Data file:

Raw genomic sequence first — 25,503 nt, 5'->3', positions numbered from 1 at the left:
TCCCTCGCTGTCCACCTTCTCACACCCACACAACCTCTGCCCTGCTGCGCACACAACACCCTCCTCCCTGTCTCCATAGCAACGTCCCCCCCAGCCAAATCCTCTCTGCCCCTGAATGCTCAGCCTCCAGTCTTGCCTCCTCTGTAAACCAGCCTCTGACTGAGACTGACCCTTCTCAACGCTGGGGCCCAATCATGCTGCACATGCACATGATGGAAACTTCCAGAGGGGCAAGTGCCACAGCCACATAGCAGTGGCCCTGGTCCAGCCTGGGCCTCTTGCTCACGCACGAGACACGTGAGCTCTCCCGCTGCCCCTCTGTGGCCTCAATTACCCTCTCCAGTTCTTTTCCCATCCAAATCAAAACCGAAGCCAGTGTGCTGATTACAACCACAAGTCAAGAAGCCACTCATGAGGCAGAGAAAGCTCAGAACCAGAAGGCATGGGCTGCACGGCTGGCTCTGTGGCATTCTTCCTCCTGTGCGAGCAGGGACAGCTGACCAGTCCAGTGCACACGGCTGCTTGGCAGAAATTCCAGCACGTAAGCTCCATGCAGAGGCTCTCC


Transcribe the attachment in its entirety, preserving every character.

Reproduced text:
Raw genomic sequence first — 25,503 nt, 5'->3', positions numbered from 1 at the left:
TCCCTCGCTGTCCACCTTCTCACACCCACACAACCTCTGCCCTGCTGCGCACACAACACCCTCCTCCCTGTCTCCATAGCAACGTCCCCCCCAGCCAAATCCTCTCTGCCCCTGAATGCTCAGCCTCCAGTCTTGCCTCCTCTGTAAACCAGCCTCTGACTGAGACTGACCCTTCTCAACGCTGGGGCCCAATCATGCTGCACATGCACATGATGGAAACTTCCAGAGGGGCAAGTGCCACAGCCACATAGCAGTGGCCCTGGTCCAGCCTGGGCCTCTTGCTCACGCACGAGACACGTGAGCTCTCCCGCTGCCCCTCTGTGGCCTCAATTACCCTCTCCAGTTCTTTTCCCATCCAAATCAAAACCGAAGCCAGTGTGCTGATTACAACCACAAGTCAAGAAGCCACTCATGAGGCAGAGAAAGCTCAGAACCAGAAGGCATGGGCTGCACGGCTGGCTCTGTGGCATTCTTCCTCCTGTGCGAGCAGGGACAGCTGACCAGTCCAGTGCACACGGCTGCTTGGCAGAAATTCCAGCACGTAAGCTCCATGCAGAGGCTCTCC